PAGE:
Obamacare means centralized control of health care. Centralized control of health care means patients are viewed as members of categories instead of as individuals. The end of patients being viewed as individuals results in the deprofessionalization of medicine. The deprofessionalization of medicine leads to the reign of high-paid bureaucrats, technocrats, and academics, as they write arcane, jargon-filled reports designed to justify dictats from on high to the trench workers in hospitals and at the clinical setting. And that leads to a meltdown of the system, as is happening in the UK’s National Health Service.
Here’s a small example: A new article published in the British Medical Journal analyzes how the UK’s rationing board–the National Institute on Health and Clinical Excellence (NICE)–applies ”quality adjusted life years” (QALY) to end of life care decisions. QALYs involve cost-benefit analyses with “quality of life” the determining factor. (See what I mean about arcane jargon?)
Our analysis shows that use of NICE’s end of life criteria has resulted in substantial QALY losses. We have assumed that the cost of end of life drugs is met entirely through displacement of other services or treatments in the NHS. Although we do not know whether this has been the case, as the NHS budget is under increasing strain, it seems reasonable to assume that disinvestment will be required. To put the losses into context,the £549m that we estimated has been spent on the nine end of life treatments each year is more than the £505m it cost to provide dialysis for the 21,544 patients with kidney failure in England in 2009.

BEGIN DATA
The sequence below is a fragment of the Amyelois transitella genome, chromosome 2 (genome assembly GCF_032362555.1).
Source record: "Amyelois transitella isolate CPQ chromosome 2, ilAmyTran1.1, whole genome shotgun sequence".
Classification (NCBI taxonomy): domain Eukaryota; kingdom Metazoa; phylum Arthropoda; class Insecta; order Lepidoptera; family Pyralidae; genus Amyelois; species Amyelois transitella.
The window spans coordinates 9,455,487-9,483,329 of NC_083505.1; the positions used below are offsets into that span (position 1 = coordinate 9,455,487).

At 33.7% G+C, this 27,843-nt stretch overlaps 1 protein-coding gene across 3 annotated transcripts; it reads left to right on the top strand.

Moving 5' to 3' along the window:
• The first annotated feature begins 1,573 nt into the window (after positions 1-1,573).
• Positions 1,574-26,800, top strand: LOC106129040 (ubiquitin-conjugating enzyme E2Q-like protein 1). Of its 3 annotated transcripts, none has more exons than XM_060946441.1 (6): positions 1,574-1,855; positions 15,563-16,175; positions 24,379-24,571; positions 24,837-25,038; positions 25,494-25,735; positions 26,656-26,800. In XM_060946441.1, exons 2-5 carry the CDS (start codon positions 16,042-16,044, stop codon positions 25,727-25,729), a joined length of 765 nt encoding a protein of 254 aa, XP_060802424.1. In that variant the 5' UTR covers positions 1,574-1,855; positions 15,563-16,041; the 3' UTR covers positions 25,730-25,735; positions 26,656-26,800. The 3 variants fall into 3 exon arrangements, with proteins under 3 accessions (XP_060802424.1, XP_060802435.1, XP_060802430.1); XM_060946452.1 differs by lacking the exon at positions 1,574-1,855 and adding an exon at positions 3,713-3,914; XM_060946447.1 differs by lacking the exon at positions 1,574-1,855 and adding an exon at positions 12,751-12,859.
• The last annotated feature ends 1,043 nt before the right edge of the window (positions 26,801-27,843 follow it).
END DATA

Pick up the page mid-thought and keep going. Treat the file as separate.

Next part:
What does society want? The reallocation of resources to end of life interventions maybe acceptable if society truly values QALYs gained through an extension of life when a patient has a terminal illness more highly than those gained at any other time of life. In this case it would be valid to apply weights to QALYs for end of life treatments, and the QALY loss would represent societal preferences.
Talk about eye-glazing! Talk about a bore fest! And therein lies the danger: Talk about losing the humanity of the decisions being discussed!
But note, what an individual might want with regard to end of life care seems irrelevant. What matters is quality of life and supposed “societal” preference:
Our analysis has shown that if society does not place a higher value on QALYs obtained at the end of life, the application of the NICE end of life criteria is likely to have resulted insubstantial QALY losses and budgetary pressures to the NHS and population in England and Wales, as cost effective interventions are displaced in favour of less cost effective interventions. If society does give more value to QALYs gained by people at the end of life the cost effectiveness threshold may need to change to reflect this.
That’s the kind of dehumanized system that the Obamacarians intend for us. It’s a technocrats full employment law that treats patients as mere potter’s clay.